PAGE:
Donald Trump's new tax plan gives the top 1 percent an average cut of at least $122,400, while the middle class could get a break of less than $500, according to a new analysis.
The independent Tax Foundation said Monday that the Republican presidential candidate's plan, announced last week, would cut taxes for every income group. Yet the biggest reductions would go to the biggest earners.
According to the plan, the top 1 percent of taxpayers would see a 10.2 percent to 16 percent boost in their after-tax incomes from the plan, assuming a steady economy. The middle class, or those in the 40 percent to 60 percent quintile, would only see a 1.3 percent increase.
Using $1.2 million as the average income for the top 1 percent, members of this group would get an average tax cut between $122,400 and $192,000, according to the Tax Foundation. The middle-quintile taxpayers, who earn an average $38,000, would get a $494 break.
The tax cut for the 1 percent would be even larger using the Trump campaign's assumptions about economic growth under the plan. Using so-called dynamic scoring, which assumes a larger economy and broader tax base, the top 1 percent would get a tax cut between 12.2 percent and 19.9 percent. That works out to savings between $146,400 and $238,800.
Using the Trump campaign's economic forecast, which calls for 3.5 percent annual GDP growth, the middle quintile would get a tax cut between 7.7 percent and 9 percent, or $2,926 to $3,420. Last year, U.S. GDP increased roughly 2 percent.
The Tax Foundation says the plan would reduce federal revenue by between $4.4 trillion and $5.9 trillion, assuming current economic conditions. But the foundation said the plan would lead to "higher long-run levels of GDP, wages and full-time equivalent jobs." Under faster growth, the plan would cut revenue by $2.6 trillion to $3.9 trillion.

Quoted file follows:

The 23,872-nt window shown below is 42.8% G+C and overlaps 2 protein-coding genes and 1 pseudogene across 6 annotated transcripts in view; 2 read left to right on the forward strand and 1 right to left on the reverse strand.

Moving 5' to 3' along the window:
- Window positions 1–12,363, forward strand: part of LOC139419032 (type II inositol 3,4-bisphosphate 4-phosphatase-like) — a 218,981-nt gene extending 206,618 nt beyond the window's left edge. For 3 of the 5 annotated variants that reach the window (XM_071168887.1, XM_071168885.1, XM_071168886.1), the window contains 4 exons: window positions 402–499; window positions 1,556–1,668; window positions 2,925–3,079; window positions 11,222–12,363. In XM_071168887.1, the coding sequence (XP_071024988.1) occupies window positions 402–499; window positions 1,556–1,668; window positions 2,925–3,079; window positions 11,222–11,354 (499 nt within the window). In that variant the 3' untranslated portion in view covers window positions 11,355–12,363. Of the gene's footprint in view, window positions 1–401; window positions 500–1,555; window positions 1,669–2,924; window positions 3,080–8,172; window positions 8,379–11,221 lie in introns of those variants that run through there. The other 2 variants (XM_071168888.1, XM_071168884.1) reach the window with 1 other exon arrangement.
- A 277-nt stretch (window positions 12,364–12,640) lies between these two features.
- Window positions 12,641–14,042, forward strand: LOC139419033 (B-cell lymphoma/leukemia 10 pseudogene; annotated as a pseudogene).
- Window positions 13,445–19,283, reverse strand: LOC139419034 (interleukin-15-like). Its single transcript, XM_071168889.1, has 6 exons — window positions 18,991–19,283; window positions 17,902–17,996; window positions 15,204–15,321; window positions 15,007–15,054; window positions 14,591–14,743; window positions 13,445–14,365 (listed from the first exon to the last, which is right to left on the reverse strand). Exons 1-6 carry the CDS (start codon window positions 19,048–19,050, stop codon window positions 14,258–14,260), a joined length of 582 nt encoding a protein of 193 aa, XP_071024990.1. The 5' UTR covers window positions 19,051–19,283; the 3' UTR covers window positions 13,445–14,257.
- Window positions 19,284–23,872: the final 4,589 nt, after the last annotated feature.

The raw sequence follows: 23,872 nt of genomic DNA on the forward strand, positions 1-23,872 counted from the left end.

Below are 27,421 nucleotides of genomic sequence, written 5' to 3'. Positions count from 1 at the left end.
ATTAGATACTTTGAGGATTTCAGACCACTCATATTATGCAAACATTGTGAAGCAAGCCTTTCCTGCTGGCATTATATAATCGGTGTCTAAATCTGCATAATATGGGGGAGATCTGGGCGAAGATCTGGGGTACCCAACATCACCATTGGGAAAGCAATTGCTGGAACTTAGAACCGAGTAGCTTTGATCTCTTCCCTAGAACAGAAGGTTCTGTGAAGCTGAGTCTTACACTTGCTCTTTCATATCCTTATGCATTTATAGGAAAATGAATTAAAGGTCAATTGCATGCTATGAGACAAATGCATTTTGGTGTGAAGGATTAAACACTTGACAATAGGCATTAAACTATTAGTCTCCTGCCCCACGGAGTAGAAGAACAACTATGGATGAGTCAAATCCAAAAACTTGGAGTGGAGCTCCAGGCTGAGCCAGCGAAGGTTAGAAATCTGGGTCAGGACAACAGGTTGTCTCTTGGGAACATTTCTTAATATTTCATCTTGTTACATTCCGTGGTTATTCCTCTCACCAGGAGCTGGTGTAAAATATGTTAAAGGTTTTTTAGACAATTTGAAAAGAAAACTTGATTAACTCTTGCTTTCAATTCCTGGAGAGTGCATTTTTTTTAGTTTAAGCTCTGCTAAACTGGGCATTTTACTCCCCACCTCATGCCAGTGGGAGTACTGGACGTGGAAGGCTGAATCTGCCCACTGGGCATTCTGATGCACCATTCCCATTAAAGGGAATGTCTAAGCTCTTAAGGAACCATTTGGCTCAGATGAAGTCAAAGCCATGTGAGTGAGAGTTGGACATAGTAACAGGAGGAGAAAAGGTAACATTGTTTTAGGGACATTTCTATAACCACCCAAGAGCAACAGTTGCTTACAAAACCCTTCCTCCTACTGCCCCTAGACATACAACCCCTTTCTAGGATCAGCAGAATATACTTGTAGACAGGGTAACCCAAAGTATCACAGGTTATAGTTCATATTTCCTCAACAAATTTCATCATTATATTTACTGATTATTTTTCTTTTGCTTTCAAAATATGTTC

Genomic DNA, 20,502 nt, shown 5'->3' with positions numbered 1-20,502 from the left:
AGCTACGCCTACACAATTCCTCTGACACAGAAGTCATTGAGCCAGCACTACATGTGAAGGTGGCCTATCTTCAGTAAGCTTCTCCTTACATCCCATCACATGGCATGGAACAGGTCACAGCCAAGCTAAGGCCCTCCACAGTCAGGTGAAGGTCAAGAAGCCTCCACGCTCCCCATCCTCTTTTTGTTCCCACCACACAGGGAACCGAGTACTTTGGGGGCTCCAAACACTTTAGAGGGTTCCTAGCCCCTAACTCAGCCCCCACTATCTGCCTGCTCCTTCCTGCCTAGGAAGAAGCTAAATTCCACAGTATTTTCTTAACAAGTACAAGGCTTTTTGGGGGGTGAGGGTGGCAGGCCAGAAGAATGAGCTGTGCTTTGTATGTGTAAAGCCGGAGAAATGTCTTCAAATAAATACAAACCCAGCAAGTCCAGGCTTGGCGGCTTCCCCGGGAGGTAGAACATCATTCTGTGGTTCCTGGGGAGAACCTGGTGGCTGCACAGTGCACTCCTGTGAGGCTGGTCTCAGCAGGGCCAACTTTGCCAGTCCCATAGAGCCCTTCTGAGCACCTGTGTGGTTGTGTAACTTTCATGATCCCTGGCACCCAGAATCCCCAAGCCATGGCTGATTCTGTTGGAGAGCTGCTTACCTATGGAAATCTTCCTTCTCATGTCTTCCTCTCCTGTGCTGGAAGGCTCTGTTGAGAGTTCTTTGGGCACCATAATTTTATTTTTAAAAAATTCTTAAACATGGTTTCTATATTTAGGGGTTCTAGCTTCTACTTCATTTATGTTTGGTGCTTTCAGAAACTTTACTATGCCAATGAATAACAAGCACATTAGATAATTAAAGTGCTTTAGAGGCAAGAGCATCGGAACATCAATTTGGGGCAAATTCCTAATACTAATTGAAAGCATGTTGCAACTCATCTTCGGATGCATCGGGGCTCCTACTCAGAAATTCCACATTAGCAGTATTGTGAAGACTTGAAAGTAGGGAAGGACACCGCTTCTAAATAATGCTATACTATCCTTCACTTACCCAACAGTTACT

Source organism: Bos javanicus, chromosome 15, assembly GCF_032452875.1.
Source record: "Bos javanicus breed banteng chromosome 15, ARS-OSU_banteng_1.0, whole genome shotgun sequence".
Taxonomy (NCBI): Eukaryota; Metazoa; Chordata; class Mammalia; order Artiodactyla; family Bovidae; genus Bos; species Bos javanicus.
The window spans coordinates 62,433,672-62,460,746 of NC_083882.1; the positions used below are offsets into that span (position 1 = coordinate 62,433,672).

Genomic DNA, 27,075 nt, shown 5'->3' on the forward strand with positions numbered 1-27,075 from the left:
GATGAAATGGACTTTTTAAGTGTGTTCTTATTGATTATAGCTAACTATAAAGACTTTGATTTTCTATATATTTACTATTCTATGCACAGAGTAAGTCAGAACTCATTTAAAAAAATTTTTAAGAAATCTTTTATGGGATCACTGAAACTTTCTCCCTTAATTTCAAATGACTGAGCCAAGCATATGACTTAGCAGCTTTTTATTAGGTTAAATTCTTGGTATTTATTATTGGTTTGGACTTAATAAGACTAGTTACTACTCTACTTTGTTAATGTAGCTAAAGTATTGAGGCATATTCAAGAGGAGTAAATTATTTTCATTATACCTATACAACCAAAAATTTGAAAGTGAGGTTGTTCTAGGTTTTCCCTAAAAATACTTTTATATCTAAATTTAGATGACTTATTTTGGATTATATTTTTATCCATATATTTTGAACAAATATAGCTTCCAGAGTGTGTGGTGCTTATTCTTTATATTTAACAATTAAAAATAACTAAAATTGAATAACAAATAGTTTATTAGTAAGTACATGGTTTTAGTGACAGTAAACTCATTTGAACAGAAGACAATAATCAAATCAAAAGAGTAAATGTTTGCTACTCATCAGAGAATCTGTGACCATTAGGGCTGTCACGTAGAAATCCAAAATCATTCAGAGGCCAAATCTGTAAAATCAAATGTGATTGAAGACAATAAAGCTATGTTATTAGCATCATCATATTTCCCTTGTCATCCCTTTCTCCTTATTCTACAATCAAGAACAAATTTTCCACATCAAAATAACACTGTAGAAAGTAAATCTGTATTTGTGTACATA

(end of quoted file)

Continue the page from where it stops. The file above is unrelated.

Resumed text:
Yet Trump's tax plan contains several benefits to the wealthy. The top individual income tax rate would fall from the current 39.6 percent to 33 percent, and the corporate tax rate would drop from 35 percent to 15 percent. He would also eliminate the federal estate tax and gift taxes.
The Tax Foundation left open the question of how Trump's plan would treat so-called pass-through income — one of the most controversial parts of his original proposal. Pass-through income is income that "passes through" a business to the individual returns of the business' owners. It includes owners of sole proprietorships, S corporations, LLCs and other business structures.
Trump's original plan called for applying the 15 percent rate to income that passes through a business to the individual returns of a business owner, down from 39.6 percent. That would amount to a $1.5 trillion tax cut mainly benefiting the wealthy, since more than two-thirds of pass-through income goes to the top 1 percent of taxpayers, according to the Tax Foundation. Those uncertainties account for the range in the foundation's analysis.